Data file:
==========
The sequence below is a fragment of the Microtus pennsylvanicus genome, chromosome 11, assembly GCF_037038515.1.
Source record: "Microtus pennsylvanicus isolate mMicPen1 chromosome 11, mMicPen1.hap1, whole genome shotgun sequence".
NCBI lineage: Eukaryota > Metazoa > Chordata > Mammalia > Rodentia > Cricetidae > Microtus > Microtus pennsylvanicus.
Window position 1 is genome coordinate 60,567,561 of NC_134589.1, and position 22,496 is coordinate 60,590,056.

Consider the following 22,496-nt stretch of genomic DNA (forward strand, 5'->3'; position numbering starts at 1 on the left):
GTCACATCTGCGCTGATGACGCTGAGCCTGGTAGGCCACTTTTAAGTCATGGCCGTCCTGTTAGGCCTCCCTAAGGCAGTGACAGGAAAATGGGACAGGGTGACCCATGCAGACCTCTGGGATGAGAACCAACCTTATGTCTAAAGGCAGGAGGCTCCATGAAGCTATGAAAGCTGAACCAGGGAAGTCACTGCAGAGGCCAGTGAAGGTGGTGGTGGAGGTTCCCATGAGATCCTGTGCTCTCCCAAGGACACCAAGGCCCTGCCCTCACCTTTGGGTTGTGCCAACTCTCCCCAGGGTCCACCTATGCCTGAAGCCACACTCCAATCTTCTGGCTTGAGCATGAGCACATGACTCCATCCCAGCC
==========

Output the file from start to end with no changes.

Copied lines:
The sequence below is a fragment of the Microtus pennsylvanicus genome, chromosome 11, assembly GCF_037038515.1.
Source record: "Microtus pennsylvanicus isolate mMicPen1 chromosome 11, mMicPen1.hap1, whole genome shotgun sequence".
NCBI lineage: Eukaryota > Metazoa > Chordata > Mammalia > Rodentia > Cricetidae > Microtus > Microtus pennsylvanicus.
Window position 1 is genome coordinate 60,567,561 of NC_134589.1, and position 22,496 is coordinate 60,590,056.

Consider the following 22,496-nt stretch of genomic DNA (forward strand, 5'->3'; position numbering starts at 1 on the left):
GTCACATCTGCGCTGATGACGCTGAGCCTGGTAGGCCACTTTTAAGTCATGGCCGTCCTGTTAGGCCTCCCTAAGGCAGTGACAGGAAAATGGGACAGGGTGACCCATGCAGACCTCTGGGATGAGAACCAACCTTATGTCTAAAGGCAGGAGGCTCCATGAAGCTATGAAAGCTGAACCAGGGAAGTCACTGCAGAGGCCAGTGAAGGTGGTGGTGGAGGTTCCCATGAGATCCTGTGCTCTCCCAAGGACACCAAGGCCCTGCCCTCACCTTTGGGTTGTGCCAACTCTCCCCAGGGTCCACCTATGCCTGAAGCCACACTCCAATCTTCTGGCTTGAGCATGAGCACATGACTCCATCCCAGCC